Icons of the Performance Still:

Photographic Staging of Happenings by Heinrich Riebesehl and Ute Klophaus

Sarah Happersberger

Investigating German performance art of the early 1960s, one is immediately confronted with photographs, films, and other documents of two specific events: the so-called Festival der Neuen Kunst, which took place in 1964 at the Technische Hochschule Aachen (TH), and a happening entitled 24 Stunden, realized the following year at Galerie Parnass in Wuppertal. Both events were conceived for the duration of a few hours and included various performances of multinational Fluxus and performance artists like Joseph Beuys, Wolf Vostell, Nam June Paik, Charlotte Moorman, Robert Filliou, Tomas Schmit, and Stanley Brouwn. In Aachen, as well as in Wuppertal, the performance program was based on the principle of simultaneity, so that the public had to switch between different performances and diverse rooms, and no one was able to view the complete program. As proven by numerous photographs, films, and press reviews, both events were attended by several photographers and filmmakers documenting the happenings.[1]

Nevertheless, in publications and exhibitions, both events are usually documented with only a selection of few photographs that have hardly changed over the years. The Aachen festival is mostly represented by photographs made by Riebesehl, of which an image of Beuys with a bleeding nose gained iconic character. The most prominent photographs of 24 Stunden were taken by Ute Klophaus, and reproduced in an eponymous publication documenting the happening.[2]

Searching for the reasons for the prominent position of the images by Klophaus and Riebesehl in museum shows and academic research, I aim to investigate the means of representation used by the two photographers to convey the seminal performance events within their photographs. In other words, I will try to answer the question of how Klophaus and Riebesehl represented the artists and their audiences. My presupposition is such that it was their specific use of light, exposure time, and other design possibilities within the process of photo production and development that helped them succeed in creating iconic images of Festival der Neuen Kunst and 24 Stunden.

My examination is based on Philip Auslander’s assumption that the documentation of performances is a performative act comparable to the performance itself.[3] By translating the performance into a photograph that is regarded by a broader public, the photographer stages her/his personal view of the performance for the beholder. She/he recreates the performance in a way that differs from the live event, and thus constitutes a new reality, according to John L. Austin. Following Auslander’s distinction between documentary and theatrical performance stills, the photographs that I will analyze in this study are documentary pictures. The photographs of both Klophaus and Riebesehl refer to events that have taken place at a certain time and place in history. As the performances were not primarily enacted for the camera, but for a live audience, Klophaus and Riebesehl did not have full control of the scene they depicted. In contrast to theatrical performance stills, or the so-called “staged photography” of the 1970s and ’80s by artists such as Cindy Sherman, Jeff Wall, and others who created sceneries solely for the camera, Klophaus’s and Riebesehl’s performance stills are not stage-managed in a narrow sense: both photographers were dependent on the performance of the artist, the behavior of the audience, and the overall situation. They had neither influence on the lighting nor the props or stage design. To grasp the specifics of the photographic staging in Klophaus’s and Riebesehl’s pictures, a broader definition of staging is needed. In concurrence with Martin Seel, staging can be defined as an intentional, spatiotemporal process that brings things in a certain arrangement to the mind of a public.[4] As Matthias Weiß has emphasized accordingly, nearly every photograph can be characterized as staged photography.[5] Through the process of framing and lighting, photographic images always envision their subject to the beholder in a certain manner; mostly in the way the photographer has seen it. But, as Weiß noticed, there are nevertheless different layers of staging in photographs. Therefore, the interesting question is not to ask whether a photograph is staged, but how it is staged. More precisely: what has been staged, by whom and for whom, in front of the camera? Do the photographs stage themselves in the context in which they appear, and do they reformulate iconic patterns?[6]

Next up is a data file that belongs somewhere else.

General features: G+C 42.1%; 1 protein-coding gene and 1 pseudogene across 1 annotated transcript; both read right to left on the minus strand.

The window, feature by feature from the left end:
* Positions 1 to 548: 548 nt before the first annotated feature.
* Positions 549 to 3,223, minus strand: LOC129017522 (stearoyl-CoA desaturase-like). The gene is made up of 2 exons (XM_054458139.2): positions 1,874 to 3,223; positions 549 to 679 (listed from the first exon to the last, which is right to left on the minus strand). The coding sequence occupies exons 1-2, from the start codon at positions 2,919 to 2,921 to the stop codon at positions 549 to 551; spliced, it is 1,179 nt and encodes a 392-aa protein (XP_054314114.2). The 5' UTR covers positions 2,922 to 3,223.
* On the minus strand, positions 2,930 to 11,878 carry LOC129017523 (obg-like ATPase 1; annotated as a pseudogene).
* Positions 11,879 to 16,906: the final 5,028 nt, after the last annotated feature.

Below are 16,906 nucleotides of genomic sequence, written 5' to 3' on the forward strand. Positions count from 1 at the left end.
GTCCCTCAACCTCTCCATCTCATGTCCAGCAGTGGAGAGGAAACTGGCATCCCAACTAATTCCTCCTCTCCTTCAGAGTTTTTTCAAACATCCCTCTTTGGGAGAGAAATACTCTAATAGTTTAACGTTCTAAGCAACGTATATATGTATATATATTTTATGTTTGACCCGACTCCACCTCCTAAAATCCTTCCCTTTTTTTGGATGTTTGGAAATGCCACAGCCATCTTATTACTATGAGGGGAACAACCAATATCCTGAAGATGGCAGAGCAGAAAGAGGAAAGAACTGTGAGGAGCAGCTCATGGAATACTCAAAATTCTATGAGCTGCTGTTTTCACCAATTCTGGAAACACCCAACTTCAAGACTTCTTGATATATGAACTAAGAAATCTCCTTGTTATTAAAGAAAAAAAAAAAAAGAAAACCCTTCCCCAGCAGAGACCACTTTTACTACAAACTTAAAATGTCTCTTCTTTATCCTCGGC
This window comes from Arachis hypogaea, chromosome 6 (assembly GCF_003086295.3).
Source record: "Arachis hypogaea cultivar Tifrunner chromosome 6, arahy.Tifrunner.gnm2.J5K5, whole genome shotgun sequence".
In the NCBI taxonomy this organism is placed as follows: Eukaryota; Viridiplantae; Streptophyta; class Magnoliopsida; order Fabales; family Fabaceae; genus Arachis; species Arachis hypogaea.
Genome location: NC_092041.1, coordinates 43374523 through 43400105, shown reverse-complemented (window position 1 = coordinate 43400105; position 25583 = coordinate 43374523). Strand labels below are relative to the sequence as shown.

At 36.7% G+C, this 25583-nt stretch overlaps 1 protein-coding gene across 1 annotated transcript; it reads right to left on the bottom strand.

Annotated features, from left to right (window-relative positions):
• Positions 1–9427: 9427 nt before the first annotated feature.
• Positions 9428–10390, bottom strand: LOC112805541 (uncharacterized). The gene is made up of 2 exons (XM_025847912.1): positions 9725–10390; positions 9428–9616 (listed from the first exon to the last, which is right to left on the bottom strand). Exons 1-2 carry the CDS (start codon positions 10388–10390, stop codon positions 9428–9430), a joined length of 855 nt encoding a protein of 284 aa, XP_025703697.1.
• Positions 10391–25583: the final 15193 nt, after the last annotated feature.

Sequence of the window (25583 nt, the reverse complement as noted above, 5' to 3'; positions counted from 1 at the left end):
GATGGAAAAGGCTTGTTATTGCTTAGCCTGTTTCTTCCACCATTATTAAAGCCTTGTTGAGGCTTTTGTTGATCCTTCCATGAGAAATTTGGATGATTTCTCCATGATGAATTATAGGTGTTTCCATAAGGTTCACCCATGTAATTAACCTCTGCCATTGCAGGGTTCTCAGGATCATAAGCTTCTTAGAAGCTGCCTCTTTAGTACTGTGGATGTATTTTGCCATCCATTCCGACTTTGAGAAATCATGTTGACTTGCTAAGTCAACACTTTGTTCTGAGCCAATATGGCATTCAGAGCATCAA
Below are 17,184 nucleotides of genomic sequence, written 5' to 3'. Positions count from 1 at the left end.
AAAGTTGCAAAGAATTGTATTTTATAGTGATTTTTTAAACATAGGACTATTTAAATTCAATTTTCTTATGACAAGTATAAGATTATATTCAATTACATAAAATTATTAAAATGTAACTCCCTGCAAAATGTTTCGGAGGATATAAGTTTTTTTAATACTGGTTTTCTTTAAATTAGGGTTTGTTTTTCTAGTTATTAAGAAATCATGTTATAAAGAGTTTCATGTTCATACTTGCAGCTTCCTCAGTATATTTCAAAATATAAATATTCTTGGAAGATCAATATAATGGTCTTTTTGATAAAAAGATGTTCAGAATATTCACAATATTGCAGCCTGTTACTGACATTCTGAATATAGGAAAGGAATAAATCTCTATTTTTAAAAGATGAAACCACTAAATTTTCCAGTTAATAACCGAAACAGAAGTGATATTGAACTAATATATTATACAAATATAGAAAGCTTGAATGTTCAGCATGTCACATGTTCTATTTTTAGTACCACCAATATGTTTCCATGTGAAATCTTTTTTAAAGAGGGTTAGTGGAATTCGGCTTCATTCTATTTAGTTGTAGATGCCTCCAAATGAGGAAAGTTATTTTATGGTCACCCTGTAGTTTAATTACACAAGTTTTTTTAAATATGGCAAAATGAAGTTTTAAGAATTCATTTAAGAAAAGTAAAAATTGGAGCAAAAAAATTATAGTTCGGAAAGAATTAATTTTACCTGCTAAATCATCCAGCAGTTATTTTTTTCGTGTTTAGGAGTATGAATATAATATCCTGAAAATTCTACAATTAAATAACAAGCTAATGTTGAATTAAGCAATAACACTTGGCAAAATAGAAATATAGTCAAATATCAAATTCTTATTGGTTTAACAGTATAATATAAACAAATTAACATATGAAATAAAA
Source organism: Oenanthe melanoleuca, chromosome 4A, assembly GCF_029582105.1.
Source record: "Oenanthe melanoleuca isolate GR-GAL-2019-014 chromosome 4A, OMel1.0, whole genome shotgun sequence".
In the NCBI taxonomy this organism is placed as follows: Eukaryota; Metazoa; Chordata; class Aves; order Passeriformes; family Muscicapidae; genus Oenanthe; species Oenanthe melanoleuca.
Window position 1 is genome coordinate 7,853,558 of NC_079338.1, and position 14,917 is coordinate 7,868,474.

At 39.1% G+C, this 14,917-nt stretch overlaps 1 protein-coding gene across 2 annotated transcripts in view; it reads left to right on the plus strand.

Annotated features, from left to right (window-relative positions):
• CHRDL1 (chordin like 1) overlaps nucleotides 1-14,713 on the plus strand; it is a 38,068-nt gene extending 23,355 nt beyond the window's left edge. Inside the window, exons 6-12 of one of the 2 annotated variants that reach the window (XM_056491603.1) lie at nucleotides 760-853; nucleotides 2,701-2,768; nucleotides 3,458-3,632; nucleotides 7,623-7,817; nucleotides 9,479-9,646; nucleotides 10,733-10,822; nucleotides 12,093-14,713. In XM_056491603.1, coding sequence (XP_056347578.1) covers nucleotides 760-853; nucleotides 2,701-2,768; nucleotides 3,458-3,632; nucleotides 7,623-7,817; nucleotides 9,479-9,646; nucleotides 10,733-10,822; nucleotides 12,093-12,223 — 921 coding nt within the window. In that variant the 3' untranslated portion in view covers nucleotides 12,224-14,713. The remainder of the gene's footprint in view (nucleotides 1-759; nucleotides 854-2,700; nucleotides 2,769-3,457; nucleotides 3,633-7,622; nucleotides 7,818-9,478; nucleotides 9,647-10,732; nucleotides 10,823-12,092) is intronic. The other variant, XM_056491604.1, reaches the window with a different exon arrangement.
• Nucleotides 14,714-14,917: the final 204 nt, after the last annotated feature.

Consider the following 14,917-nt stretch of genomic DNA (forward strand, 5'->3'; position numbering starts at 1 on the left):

Recalling the performative character of performance stills, I propose that the photographs of both Klophaus and Riebesehl refer not only to the staging of artists and photographers, but also present themselves as staged pictures of seminal performance events.

Creating icons

The Festival der Neuen Kunst owes its art historical significance less to the artistic quality of the performances that it featured than to the difficulties surrounding its realization and the chaotic events following its premature ending. Only a few days prior to the scheduled date of the festival, the director of the TH had withdrawn his initial permission for the event, and it was only at the last minute that artists Joseph Beuys and Bazon Brock could convince him to agree with the use of the university rooms for the festival.[7] Due to rumors in the press and discussions amongst the students prior to the event, the festival was attended by a high number of people (about eight hundred in total) from different backgrounds. Right from the beginning, the audience was very agitated. Attendees jumped through the rows of the audience space, displaced props, and threw objects at the artists and the stage.[8] When, during one of Beuys’s performances, an acid carboy toppled over and corroded a student’s trousers, a fight broke out, resulting in Beuys getting injured on the nose. Within this situation, Riebesehl took one of his most reproduced performance stills.